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That is a vintage essay introduction that is five-paragraph.

That is a vintage essay introduction that is five-paragraph.

But Alex’s professor doesn’t want it. She underlines the initial two sentences, and she writes, “This is just too general. Get to the true point.” She underlines the 3rd and fourth sentences, and she writes, “You’re just restating the question I asked. What’s your point?” She underlines the sentence that is final after which writes in the margin, “What’s your thesis?” because the final sentence within the paragraph only lists topics. It does not make a disagreement.

Is Alex’s professor just a grouch? Well, no—she is trying to show this student that college writing isn’t about following a formula (the model that is five-paragraph, it is about making a disagreement. Her first sentence is general, just how she learned a essay that is five-paragraph start. But from the professor’s perspective, it’s way too general—so general, in fact, so it’s completely outside of the assignment: she didn’t ask students to define civil war. The third and fourth sentences say, in a lot of words, “I am comparing and contrasting the reasons why the North therefore the South fought the Civil War”—as the professor says, they just restate the prompt, without giving an individual hint about where this student’s paper is certainly going. The final sentence, that ought to make an argument, only lists topics; it doesn’t begin to explore how or why something happened.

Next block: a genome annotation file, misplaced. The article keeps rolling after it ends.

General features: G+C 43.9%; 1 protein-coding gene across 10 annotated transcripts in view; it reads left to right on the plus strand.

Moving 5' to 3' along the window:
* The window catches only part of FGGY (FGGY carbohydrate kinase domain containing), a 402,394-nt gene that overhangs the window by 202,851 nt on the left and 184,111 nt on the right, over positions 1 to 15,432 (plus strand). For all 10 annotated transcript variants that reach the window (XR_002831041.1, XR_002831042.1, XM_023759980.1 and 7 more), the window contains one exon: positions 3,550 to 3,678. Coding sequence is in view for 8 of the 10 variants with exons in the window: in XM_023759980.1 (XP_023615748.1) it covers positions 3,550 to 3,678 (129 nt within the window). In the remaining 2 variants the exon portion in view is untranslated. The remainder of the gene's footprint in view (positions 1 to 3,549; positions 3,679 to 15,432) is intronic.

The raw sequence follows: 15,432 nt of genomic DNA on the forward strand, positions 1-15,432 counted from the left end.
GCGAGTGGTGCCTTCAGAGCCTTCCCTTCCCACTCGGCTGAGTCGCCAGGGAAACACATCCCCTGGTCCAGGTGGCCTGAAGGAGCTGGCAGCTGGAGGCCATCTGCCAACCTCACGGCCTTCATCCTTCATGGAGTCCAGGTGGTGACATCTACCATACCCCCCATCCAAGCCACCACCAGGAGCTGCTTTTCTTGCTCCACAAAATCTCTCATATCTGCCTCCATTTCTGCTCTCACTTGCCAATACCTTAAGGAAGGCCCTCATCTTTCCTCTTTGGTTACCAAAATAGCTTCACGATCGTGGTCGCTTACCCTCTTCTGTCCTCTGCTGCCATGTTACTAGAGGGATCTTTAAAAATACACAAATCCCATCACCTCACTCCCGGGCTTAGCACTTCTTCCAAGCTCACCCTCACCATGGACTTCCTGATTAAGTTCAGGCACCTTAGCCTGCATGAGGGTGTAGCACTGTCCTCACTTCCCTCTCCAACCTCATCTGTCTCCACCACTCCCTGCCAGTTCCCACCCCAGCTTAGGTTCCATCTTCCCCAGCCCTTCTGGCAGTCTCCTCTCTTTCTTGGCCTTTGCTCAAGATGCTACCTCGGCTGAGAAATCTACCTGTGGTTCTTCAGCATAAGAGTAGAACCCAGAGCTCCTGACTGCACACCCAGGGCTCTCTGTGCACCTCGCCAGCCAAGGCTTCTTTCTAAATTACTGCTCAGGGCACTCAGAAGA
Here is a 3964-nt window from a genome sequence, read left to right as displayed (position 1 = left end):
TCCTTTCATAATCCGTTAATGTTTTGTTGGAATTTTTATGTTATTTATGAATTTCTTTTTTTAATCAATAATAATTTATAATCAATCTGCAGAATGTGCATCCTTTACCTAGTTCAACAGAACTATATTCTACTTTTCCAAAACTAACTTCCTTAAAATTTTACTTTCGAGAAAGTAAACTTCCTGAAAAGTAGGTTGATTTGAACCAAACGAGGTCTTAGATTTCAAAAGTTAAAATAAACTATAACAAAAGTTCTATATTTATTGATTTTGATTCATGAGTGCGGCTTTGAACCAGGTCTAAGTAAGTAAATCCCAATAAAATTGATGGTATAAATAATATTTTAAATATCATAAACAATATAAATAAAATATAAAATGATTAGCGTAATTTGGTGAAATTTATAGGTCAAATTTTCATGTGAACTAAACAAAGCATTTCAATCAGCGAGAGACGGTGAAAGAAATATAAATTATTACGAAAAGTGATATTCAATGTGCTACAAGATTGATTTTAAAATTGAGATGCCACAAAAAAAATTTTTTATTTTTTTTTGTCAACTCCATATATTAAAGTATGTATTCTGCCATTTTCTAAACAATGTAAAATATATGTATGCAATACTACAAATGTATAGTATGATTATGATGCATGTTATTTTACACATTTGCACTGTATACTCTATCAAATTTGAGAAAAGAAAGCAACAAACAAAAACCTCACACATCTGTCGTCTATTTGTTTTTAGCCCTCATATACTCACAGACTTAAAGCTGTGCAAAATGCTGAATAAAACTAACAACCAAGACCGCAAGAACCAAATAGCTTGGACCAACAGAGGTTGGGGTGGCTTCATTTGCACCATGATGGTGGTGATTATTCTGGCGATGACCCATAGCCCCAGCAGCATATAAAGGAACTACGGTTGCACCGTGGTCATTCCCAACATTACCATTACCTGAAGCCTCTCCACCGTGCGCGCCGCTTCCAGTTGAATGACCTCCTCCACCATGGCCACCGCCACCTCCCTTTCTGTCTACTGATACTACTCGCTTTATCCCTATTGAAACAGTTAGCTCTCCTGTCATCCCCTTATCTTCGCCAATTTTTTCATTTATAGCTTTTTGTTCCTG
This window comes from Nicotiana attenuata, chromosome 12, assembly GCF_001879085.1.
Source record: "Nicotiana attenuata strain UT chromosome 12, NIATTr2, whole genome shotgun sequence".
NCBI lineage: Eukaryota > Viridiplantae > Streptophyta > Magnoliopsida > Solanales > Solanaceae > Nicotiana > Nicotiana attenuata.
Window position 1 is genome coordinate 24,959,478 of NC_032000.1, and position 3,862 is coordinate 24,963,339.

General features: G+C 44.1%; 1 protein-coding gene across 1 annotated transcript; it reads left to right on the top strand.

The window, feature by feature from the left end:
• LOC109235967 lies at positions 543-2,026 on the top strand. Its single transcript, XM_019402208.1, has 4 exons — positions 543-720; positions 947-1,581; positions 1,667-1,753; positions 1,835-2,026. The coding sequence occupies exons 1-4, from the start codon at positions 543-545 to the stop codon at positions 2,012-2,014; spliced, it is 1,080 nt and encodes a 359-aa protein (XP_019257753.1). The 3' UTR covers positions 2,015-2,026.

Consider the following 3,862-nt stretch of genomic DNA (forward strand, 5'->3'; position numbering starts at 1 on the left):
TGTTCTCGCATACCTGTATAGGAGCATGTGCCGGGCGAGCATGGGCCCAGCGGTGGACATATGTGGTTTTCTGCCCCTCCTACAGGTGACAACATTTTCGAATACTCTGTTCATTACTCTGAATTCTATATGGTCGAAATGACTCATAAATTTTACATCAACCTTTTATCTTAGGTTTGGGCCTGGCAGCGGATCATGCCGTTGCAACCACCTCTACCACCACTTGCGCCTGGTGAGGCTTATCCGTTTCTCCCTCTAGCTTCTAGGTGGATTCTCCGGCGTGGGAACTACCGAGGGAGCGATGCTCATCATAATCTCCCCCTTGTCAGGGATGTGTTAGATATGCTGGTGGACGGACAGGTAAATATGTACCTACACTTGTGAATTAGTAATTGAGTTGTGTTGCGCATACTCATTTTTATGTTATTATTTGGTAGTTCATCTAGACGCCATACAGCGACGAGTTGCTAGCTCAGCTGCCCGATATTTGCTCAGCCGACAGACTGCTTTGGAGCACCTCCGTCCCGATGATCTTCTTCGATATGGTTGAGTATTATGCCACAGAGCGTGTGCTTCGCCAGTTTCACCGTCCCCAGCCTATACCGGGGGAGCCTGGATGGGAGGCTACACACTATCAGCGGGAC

In the event that you’ve seen plenty of five-paragraph essays, you are able to guess what Alex will write next. Her body that is first paragraph begin, “We can easily see some of the different explanations why the North and South fought the Civil War by studying the economy.” What will the professor say about that? She may ask, “What differences can we see? What part of the economy are you currently speaking about? How come the differences exist? Why are they important?” The student might write a conclusion that says much the same thing as her introduction, in slightly different words after three such body paragraphs. Alex’s professor might respond, “You’ve already said this!”